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Landmark Case: Equality Rights, the Indian Act, and the Canadian Bill of Rights – R. v. Drybones

Each OJEN Landmark Case includes a case summary, classroom discussion questions and worksheets that encourage students to explore both the legal and societal importance of the case.

In 1970, in the case of R. v. Drybones, the majority of the Supreme Court of Canada (SCC) considered s. 94(b) of the Indian Act. This section made it an offence for an Indian to be intoxicated off a reserve. In effect, the section singled out Indians because there was no similar legislation penalizing intoxicated non-Indians.

The SCC ruled that this section contravened the equality guarantee in s. 1(b) of the Canadian Bill of Rights and struck down the offending section.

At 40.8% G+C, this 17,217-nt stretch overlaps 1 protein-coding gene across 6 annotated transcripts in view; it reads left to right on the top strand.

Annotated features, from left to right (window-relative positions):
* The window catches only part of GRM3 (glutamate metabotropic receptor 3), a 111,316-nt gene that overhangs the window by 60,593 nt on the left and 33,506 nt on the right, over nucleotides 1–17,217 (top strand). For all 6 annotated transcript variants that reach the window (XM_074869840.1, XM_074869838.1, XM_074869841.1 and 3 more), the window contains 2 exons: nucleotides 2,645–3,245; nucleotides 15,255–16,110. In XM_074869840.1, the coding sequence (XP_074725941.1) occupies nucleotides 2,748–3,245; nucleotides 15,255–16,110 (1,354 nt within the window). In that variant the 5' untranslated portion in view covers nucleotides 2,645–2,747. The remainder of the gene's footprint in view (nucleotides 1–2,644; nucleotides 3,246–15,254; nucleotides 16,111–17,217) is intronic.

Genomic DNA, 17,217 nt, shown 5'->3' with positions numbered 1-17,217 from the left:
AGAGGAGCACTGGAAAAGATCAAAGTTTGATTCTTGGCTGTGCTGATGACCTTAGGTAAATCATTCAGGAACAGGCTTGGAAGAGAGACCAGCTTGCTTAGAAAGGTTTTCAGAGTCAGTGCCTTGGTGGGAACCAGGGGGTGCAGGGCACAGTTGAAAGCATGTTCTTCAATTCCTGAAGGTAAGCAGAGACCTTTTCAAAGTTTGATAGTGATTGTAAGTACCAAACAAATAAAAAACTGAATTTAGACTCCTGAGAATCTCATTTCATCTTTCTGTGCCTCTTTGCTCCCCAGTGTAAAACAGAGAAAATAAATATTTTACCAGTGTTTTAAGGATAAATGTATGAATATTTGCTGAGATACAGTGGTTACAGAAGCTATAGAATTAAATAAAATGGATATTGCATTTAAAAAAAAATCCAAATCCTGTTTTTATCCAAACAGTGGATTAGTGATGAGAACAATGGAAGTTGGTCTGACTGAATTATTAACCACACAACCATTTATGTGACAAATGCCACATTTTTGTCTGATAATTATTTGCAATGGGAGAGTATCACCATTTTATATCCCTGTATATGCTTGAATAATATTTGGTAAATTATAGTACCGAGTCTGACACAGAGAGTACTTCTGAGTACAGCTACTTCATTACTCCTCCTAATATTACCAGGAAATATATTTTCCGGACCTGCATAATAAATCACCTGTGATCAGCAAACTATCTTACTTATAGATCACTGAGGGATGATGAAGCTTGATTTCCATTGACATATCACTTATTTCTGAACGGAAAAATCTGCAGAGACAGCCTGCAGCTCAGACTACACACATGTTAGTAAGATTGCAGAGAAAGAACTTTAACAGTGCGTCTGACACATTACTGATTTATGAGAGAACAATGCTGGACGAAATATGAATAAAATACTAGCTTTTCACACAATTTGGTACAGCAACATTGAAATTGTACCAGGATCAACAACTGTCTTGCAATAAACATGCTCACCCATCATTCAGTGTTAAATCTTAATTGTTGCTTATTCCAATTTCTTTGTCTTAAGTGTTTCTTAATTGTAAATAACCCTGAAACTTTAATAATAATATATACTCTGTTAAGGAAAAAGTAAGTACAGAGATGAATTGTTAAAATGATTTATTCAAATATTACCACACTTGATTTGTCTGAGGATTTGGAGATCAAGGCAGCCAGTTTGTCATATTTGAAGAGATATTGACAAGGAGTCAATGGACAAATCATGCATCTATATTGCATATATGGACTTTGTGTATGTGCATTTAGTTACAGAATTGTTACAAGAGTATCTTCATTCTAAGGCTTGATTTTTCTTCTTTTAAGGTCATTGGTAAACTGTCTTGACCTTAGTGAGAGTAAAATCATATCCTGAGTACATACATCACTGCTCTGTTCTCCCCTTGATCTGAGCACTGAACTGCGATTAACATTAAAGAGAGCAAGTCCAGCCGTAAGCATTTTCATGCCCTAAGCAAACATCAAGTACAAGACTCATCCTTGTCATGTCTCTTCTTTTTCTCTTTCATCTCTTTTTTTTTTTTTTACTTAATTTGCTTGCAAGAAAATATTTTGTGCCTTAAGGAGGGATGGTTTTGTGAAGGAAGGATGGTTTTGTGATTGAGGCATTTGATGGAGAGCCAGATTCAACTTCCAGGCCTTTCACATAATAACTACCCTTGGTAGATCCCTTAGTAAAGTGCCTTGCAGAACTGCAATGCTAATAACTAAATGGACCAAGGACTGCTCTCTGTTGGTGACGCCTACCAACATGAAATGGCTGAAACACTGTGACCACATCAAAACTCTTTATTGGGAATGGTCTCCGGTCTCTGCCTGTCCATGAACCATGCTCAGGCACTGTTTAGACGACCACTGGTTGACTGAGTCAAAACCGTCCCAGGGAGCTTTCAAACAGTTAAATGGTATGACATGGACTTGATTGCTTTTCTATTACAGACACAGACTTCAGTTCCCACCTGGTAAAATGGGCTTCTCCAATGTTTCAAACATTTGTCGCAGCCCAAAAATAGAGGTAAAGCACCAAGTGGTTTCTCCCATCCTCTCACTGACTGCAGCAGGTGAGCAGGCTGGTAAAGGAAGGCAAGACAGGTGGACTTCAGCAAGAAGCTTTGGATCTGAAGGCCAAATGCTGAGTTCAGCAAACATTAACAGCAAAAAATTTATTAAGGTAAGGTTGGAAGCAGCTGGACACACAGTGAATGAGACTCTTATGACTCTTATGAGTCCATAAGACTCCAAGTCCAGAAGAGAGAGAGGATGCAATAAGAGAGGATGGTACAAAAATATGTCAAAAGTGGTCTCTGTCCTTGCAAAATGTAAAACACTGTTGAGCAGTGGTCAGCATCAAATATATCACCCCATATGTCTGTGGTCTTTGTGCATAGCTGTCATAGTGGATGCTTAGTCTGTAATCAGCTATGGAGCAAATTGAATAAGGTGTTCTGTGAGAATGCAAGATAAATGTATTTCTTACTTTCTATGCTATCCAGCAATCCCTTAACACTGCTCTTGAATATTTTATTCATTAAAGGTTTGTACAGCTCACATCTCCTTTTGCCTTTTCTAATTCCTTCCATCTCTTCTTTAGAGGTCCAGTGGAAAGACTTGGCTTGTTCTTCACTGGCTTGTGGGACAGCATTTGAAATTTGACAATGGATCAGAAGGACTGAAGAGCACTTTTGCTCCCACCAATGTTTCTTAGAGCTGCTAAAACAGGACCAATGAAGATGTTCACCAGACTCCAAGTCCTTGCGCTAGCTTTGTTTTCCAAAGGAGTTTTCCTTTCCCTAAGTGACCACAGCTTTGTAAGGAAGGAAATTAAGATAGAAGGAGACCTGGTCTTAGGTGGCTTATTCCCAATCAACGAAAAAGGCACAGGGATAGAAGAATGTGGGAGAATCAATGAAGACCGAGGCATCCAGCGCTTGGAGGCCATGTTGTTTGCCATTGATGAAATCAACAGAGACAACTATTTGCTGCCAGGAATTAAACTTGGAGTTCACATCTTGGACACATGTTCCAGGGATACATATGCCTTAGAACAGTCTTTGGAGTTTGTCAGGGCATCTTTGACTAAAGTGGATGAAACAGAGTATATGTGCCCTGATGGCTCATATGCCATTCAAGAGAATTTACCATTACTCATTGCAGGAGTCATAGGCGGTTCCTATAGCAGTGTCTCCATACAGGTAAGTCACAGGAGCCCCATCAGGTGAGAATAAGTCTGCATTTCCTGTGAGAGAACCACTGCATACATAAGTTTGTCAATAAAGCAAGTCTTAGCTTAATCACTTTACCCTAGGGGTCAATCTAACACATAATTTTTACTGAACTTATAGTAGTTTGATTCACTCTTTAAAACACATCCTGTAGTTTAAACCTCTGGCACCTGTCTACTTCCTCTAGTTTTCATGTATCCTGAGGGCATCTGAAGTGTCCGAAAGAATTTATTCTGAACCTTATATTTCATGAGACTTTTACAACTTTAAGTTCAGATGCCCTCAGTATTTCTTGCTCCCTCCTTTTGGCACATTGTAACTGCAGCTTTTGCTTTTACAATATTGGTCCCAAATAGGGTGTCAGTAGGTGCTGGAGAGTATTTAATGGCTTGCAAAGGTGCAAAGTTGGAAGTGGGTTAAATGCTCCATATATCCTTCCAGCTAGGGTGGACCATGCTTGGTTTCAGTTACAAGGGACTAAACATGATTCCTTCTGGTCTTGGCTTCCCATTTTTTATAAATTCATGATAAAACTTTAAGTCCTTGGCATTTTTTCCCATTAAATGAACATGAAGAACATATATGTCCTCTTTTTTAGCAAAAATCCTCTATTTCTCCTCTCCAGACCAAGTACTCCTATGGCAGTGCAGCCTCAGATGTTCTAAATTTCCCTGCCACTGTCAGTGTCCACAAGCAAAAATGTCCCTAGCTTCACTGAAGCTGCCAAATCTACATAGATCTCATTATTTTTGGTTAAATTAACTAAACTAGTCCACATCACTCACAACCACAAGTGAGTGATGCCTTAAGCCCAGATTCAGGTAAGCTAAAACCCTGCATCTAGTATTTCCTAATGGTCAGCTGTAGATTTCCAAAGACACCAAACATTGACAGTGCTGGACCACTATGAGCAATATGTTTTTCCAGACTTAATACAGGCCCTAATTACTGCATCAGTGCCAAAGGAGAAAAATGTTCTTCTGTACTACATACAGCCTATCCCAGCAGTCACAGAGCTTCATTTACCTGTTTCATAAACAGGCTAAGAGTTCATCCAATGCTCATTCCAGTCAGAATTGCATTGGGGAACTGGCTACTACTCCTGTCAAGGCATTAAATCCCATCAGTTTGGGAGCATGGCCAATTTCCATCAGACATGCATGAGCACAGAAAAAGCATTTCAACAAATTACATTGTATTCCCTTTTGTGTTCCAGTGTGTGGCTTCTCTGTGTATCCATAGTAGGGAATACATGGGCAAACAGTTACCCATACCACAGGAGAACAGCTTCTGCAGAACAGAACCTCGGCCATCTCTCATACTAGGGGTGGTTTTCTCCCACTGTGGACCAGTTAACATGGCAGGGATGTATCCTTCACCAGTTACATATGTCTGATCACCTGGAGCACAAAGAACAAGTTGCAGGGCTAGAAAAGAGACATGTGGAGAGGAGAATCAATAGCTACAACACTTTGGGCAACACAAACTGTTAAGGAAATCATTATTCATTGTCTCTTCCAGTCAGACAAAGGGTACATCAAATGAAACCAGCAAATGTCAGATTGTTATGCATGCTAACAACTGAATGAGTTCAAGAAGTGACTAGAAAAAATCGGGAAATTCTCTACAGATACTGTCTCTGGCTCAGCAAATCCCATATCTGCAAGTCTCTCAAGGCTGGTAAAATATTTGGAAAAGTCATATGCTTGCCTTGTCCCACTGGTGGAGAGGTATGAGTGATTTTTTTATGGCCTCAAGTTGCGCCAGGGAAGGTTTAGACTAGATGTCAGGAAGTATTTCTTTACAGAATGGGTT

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2 thoughts on “Landmark Case: Equality Rights, the Indian Act, and the Canadian Bill of Rights – R. v. Drybones”

  1. Reply
  2. Hi there – unfortunately, there is not. While many of our resources now include more support for teachers, like answer keys, the “Landmark Case” platform did not include these. For the most part, though, the required information is within the text of the resource. Apart from subjective questions that seek critical/analytical thinking we tend not to ask questions that would require information not provided within the resource itself. Thanks!


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